Egypt: Why going green is not a ‘luxury’ many can afford without support for basic necessities

By Abir Sorour
Posted on Friday, 4 November 2022 13:59

A woman buys orange at a popular market in Cairo, Egypt in 2016. (AP Photo/Amr Nabil)

Egypt has spent millions of dollars in preparation of the upcoming COP27 and in promoting its green economy and sustainable living initiatives. But going green is seen by many as a luxury in the daily fight for basic survival. 

The connection between poverty rates and adherence to a green agenda, although crucial in its cause, is an issue that is rarely, if ever, discussed.

While the Egyptian government is calling on citizens to adhere to an environmentally conscious behaviour, access to basic needs for a decent living are absent.

‘Culture of self-care’

In many speeches and statements, President Abdel Fattah al-Sisi, once an athlete and former officer who often roams military and police colleges on his bike, has called on Egyptians to lose weight.

He has also criticised obese individuals, and advocated a “culture of self-care”.

In a 2019 speech, Sisi spoke for 20 minutes about exercising, saying he sometimes sees obese people and asks himself: “Why are people not taking care of themselves? How can you walk like that?”

To encourage such ‘self-care’, one major initiative the government has sponsored is encouraging citizens to practice sports and exercise more, but a lack of access to public places and green areas makes the government rhetoric a moot point for many.

Green spaces

In the past three years, large amounts of green spaces in Cairo were removed for the government to build bridges, military-owned gas stations, and fast food joints.

Mohamed el-Shamy, a 45-year-old teacher with two children, tells The Africa Report the government has de-greened several spaces in his neighbourhood of Heliopolis to build new high roads and massive bridges.

Shamy and his family try to maintain a healthy lifestyle, but the lack of affordable public spaces to practice sports remains an issue.

“Green spaces which were built in the 1950s and 1960s are either taken over by thugs and occupied for cafes, or were de-greened by the government,” he says, adding that “a membership to a sports club these days may cost half a million pounds.”

“You have to be a millionaire to enter a sports club. The only alternative is the street, where you will have to inhale a mix of toxic gases.”

Aida*, 29, a gallery curator and an environment activist, echoes Shamy’s complaints. She too has taken to the streets to do her sports as there are no public spaces which are accessible. “I face harassment – verbal and physical – in the street since I cannot afford a gym subscription.”

Aida says access to spaces where civilians can exercise has become a privilege as more and more spaces are being privatised.

“Egyptians are often accused by the government and the president of being lazy while they are not given the bare minimum of rights,” she says.

Hard times means cheap food

But the president, who is advocating for a healthier lifestyle for Egyptians, has not taken into account how the diet of many people is tightly connected to their economic status.

Starchy foods are common and favoured among the low and middle class, due to their affordability over meat, fish, and certain vegetables, making them more prone to obesity.

Four of the subsidised commodities the government provides to millions of Egyptians are bread, sugar, pasta, and rice. When 1kg of meat can cost LE150EGP ($6.23), many will opt to buy a bag of rice that costs LE5.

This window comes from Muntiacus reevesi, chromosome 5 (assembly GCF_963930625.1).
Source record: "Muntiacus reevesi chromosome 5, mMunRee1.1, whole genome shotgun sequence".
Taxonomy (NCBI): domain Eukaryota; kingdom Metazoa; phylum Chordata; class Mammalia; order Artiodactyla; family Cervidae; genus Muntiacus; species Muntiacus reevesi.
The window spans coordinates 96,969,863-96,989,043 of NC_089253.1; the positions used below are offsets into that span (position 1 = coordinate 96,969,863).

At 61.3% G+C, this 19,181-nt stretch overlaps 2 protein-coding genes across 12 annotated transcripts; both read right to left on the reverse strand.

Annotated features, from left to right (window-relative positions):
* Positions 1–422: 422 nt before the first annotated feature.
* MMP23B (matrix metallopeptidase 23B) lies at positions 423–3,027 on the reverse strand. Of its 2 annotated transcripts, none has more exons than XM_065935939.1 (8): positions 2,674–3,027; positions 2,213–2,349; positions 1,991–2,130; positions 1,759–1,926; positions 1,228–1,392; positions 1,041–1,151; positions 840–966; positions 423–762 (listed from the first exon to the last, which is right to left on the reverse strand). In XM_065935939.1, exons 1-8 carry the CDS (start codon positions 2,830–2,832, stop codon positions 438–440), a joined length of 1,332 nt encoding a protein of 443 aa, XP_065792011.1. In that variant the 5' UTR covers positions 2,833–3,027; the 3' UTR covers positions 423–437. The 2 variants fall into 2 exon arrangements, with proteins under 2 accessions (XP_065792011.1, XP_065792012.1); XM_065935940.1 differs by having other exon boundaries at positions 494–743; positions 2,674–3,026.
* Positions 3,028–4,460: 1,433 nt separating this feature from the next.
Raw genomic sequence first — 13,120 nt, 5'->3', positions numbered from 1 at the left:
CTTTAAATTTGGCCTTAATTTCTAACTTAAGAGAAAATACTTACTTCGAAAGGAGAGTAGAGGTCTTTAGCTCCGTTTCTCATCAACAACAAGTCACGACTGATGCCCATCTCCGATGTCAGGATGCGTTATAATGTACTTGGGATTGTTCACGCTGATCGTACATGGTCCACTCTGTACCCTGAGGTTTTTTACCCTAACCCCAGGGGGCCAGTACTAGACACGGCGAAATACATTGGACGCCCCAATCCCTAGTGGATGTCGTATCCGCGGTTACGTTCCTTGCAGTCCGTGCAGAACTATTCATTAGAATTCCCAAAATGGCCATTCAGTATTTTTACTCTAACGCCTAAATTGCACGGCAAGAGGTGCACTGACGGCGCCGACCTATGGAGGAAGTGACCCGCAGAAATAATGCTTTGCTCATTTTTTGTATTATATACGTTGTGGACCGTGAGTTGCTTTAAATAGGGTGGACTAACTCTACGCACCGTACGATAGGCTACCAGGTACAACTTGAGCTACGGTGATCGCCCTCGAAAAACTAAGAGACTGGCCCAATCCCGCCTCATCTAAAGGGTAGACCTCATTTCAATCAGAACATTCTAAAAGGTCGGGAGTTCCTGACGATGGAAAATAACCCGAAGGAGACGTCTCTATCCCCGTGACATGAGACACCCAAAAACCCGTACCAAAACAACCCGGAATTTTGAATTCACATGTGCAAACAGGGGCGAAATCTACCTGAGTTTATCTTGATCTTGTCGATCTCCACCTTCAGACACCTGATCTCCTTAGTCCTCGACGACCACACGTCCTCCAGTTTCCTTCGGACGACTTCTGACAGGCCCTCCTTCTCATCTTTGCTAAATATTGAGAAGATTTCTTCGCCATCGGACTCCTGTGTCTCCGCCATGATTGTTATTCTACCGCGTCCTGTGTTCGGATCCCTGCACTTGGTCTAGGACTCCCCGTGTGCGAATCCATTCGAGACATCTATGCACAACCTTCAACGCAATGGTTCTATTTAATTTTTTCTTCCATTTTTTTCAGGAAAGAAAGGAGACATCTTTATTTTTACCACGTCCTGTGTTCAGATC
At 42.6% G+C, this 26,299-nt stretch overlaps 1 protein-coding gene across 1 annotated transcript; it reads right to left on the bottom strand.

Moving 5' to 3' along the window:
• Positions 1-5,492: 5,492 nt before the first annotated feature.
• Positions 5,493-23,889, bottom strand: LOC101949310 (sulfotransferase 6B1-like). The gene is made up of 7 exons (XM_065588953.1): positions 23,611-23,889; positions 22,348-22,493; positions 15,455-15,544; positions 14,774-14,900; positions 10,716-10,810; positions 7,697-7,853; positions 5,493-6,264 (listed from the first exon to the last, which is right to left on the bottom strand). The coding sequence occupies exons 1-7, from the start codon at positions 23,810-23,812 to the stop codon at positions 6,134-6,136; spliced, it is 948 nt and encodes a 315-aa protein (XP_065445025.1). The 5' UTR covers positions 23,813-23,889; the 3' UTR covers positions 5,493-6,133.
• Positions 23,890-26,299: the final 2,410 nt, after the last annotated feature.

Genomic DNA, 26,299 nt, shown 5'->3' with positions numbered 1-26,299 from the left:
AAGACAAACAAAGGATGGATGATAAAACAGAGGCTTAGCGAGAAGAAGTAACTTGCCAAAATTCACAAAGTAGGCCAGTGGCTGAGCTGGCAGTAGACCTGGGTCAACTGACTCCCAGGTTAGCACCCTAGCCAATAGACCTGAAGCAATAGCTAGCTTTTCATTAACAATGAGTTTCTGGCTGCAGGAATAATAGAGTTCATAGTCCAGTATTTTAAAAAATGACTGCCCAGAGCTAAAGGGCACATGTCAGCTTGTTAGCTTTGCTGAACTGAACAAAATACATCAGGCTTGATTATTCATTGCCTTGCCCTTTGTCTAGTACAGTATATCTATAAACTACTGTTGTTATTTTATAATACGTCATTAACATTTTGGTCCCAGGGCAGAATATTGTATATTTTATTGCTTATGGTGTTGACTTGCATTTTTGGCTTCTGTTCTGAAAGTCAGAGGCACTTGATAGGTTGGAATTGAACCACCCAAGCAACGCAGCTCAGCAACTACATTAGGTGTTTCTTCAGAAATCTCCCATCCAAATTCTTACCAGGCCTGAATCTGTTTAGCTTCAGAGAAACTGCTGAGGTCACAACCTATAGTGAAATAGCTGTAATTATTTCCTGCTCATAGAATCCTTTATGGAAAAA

Esmat*, 29, an illiterate house cleaner says she first learned the word vegetarian from her employer’s daughter. “I thought this was a trend or a special diet, but I found out that I am vegetarian most of the year,” says Esmat, who rarely eats meat. She lives in the impoverished Cairo neighbourhood of Imbaba.

“Only when there are leftovers from my employer or in the month of Ramadan are there a lot of charitable people who distribute meat to the poor,” she adds.

Esmat’s diet consists of salty cheese, bread, cooked rice, falafel, fava beans, and deep fried eggplants and potatoes, food that she can buy from street vendors.

“Soon all of Egypt will be vegetarian,” she jokes.

After the devaluation of the Egyptian pound, Esmat is considering banning more foods from her diet such as eggs, milk, and canned tuna, as their prices have notably increased.

Who can live green?

A representative from the Environment Ministry press office told The Africa Report that Egypt has taken many steps since 2018 to promote and support ideas for Egyptians to live green, recycle, and have more environmental awareness.

All this in assuring Egypt’s commitment to the 2015 Paris Accords as part of Egypt’s 2030 Vision for Sustainable Development.

Abdel-Majid al-Ashqar, a member of the Senate, tells The Africa Report that this year’s COP27 hosted by Egypt “will raise Egypt’s status globally and put the country on the map of foreign investment.”

He adds the country’s interest in climate change comes from the “insightful vision of President Sisi [who] wants to raise Egypt to a distinguished global level.”

However, one Member of Parliament, who asked to remain anonymous, shares a different vision of COP27:  “There will be conferences in massive air conditioned halls, speeches by English language-speaking experts and politicians, multi-million pounds in advertising campaigns, and numerous panel discussions about living green, all while more than 30 million human beings are struggling to live.”

He adds: “We have to differentiate between young volunteers in private universities who remove plastic bottles from the Nile in EU-sponsored events, and the impoverished masses who collect these bottles in order to sell them by the kilo.”

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